Is it going to be enough? This is one of the hardest questions to answer. If you ask your cyber attorney how much is enough, their answer is probably going to be “Can we defend it?” In the event of an incident or breach, have you done enough to defend your position? If you’ve done everything within reason with compliance being the floor and total cybersecurity being the ceiling, you’re on the correct path.
Can you staff it? This is another challenge. Of course, building from the core out in partnership with your CISO’s lead will assure that you’re addressing the correct gaps. One suggestion, send your cybersecurity team to training and support their growth. Yes, if you incentivize and support them to grow, they may leave. But if you don’t incentivize and support growth, you will want them to leave. Smarter, motivated employees are more productive, loyal, and secure. They’ll also attract better talent to your teams. That is a key component of the healthy culture equation.
Like you, here at Paperclip we are faced with the same operational and data security challenges. Six years ago, we took a hard look at our core and realized that our reputation, our entire business was based upon the fundamental trust our clients assigned to us as we managed their critical content and documents. Yes, we secured our databases with the best available solutions such as encryption at rest and in transit, and we met all compliance requirements. We even had a history of patenting a few technologies related to capturing and securing critical data. All that said, we still didn’t feel it was enough. After all, many companies suffering data theft related to ransomware attacks, and other techniques were also leveraging the same encryption at rest and in transit strategies we used. This is when we decided to do something about it. We spent the next four years taking the daunting task of protecting data in use, or “encryption-in-use” as it’s more commonly referred to. We found that leveraging off-the-shelf encryption protocols, combined it with block-chain style shredding, multiple key vaults, and wrapping it in a cocoon of machine learning cybersecurity monitoring was exactly what securing our critical data required. We were able to minimize any access to plain text down to the teller handing the customer three $20’s and four $10’s. Several international patents and U.S. patents later, and the team at Paperclip is now not just good enough (standard encryption of critical data), we are now better.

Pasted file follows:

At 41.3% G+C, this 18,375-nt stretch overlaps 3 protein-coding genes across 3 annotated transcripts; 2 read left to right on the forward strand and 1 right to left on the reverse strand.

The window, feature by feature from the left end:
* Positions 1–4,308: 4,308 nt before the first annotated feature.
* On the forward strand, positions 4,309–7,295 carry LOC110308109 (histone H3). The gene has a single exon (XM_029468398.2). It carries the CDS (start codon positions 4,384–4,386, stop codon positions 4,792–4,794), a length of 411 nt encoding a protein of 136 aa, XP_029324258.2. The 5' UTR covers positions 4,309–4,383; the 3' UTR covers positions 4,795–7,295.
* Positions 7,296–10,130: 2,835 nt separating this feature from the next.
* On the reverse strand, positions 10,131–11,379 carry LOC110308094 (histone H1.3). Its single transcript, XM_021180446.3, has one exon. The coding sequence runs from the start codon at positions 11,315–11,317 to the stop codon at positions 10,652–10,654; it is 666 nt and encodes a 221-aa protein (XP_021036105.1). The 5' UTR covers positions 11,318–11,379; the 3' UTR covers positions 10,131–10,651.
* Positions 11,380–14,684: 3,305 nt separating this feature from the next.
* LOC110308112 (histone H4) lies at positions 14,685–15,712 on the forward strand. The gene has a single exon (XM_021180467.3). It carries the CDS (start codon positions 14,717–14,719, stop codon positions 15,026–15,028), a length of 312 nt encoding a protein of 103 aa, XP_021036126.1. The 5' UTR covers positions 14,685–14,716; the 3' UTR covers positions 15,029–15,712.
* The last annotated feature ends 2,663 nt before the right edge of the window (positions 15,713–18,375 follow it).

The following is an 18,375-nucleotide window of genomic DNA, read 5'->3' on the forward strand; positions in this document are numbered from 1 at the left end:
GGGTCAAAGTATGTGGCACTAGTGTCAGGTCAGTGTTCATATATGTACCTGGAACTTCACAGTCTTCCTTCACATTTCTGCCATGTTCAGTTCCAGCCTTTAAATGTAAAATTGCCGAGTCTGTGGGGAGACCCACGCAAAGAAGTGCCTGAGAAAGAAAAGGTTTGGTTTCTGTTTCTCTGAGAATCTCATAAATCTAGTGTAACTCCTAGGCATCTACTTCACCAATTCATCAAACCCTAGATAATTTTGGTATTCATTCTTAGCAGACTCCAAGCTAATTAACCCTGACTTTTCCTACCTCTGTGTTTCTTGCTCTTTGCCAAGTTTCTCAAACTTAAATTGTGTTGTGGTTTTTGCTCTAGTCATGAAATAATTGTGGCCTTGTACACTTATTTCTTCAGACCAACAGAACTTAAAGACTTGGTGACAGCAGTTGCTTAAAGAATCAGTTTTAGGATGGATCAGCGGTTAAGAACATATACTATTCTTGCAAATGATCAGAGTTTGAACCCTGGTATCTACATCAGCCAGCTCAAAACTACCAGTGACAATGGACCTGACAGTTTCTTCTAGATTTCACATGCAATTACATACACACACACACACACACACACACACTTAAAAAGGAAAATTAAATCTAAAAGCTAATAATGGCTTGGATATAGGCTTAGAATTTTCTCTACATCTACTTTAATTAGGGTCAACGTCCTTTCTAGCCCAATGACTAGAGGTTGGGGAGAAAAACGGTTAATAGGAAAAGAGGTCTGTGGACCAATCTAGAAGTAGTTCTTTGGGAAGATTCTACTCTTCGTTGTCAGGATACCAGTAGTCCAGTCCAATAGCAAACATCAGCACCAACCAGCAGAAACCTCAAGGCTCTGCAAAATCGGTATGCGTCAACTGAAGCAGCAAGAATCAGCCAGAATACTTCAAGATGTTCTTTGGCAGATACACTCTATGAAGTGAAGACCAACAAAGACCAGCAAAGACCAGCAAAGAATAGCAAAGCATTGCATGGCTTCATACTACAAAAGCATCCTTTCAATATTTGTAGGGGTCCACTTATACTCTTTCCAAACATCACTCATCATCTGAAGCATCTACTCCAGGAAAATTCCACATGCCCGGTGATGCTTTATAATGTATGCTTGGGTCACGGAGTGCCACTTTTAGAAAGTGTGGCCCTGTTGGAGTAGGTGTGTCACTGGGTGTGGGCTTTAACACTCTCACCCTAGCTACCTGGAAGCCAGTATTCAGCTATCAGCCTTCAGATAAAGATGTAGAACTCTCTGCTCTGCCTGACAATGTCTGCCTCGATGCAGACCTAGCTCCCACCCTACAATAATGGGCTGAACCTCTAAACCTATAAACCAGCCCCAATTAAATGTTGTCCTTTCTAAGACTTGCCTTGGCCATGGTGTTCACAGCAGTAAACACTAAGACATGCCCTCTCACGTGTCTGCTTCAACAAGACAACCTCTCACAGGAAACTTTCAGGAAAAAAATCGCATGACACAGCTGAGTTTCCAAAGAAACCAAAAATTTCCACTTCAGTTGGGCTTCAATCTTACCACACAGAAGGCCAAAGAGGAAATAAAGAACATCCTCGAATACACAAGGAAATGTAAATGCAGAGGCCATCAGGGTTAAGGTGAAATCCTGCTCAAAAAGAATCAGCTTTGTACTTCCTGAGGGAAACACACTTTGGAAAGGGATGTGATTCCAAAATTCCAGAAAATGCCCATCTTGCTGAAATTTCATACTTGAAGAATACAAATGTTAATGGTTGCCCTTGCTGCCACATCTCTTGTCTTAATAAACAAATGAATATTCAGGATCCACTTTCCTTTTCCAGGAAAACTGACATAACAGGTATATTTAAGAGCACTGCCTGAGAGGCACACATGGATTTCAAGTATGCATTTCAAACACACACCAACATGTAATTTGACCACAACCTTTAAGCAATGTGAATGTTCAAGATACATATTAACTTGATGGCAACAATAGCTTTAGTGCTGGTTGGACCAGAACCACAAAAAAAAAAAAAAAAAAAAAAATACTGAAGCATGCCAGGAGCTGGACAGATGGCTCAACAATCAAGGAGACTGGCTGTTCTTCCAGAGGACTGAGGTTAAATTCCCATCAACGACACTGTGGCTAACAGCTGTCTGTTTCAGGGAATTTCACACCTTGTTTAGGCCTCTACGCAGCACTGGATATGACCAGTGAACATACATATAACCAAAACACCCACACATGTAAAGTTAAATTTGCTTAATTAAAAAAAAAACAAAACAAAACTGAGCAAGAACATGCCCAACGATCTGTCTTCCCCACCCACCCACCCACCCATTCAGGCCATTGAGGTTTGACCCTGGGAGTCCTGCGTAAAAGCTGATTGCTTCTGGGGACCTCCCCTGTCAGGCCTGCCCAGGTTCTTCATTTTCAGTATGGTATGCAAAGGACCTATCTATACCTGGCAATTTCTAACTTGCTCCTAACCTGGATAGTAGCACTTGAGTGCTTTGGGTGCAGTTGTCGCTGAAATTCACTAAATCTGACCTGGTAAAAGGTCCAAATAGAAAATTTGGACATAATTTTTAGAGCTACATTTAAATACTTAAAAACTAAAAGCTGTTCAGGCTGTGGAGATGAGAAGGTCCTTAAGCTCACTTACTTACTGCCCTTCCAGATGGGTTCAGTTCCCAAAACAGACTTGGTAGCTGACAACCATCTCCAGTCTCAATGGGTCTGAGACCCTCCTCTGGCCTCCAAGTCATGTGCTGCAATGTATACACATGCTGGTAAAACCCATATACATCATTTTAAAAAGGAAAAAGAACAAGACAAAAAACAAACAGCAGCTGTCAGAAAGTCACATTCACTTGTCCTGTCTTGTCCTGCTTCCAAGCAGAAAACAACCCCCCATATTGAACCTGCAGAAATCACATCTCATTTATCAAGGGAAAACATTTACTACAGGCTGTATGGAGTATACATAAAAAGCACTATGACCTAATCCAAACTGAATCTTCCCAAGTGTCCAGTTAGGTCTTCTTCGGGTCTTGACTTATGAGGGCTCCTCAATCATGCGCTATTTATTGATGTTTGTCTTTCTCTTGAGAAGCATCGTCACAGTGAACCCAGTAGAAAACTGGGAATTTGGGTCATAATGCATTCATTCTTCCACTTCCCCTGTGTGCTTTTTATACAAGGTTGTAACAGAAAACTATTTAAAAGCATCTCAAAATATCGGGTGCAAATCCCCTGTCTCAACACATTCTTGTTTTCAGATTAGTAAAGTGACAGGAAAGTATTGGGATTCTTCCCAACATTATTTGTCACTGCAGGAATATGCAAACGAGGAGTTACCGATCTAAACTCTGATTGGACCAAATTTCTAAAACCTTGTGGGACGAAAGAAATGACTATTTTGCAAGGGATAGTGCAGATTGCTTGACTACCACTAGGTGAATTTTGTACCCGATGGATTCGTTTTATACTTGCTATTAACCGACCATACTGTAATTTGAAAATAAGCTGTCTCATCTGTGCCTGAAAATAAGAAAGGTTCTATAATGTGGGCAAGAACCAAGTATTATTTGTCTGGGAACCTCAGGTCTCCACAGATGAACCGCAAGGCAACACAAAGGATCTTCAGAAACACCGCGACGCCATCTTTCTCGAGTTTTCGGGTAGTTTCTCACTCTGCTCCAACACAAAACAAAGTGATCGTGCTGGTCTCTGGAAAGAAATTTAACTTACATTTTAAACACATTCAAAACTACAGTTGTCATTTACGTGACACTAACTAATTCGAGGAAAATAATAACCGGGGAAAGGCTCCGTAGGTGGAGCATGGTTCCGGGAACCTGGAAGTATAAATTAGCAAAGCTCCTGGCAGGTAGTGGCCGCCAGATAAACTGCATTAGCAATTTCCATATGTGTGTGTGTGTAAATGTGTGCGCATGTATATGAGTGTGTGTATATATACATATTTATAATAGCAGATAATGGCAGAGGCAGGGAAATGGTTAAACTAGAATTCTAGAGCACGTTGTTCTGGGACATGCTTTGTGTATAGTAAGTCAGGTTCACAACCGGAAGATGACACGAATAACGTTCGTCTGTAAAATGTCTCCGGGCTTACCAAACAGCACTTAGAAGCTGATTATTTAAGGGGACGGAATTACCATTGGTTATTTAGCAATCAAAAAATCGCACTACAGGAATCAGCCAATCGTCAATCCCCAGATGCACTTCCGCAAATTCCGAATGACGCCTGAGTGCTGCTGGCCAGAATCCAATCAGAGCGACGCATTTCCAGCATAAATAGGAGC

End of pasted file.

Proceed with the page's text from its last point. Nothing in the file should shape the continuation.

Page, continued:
This is the genesis of the Paperclip SAFE® encryption-in-use solution. Two years ago, we began using Paperclip SAFE® internally. That’s when we realized that there was a hole in the market and companies were — and still are — looking for a better solution. The market is demanding a better way to protect their core critical data from those that want to steal and control it. So, two years ago we began working with teams of analysts and testers to assure that Paperclip SAFE® would meet commercial expectations. Now, after two years of extreme testing, Paperclip SAFE® is being released for commercial use. Paperclip SAFE® secures the core and stops the breach!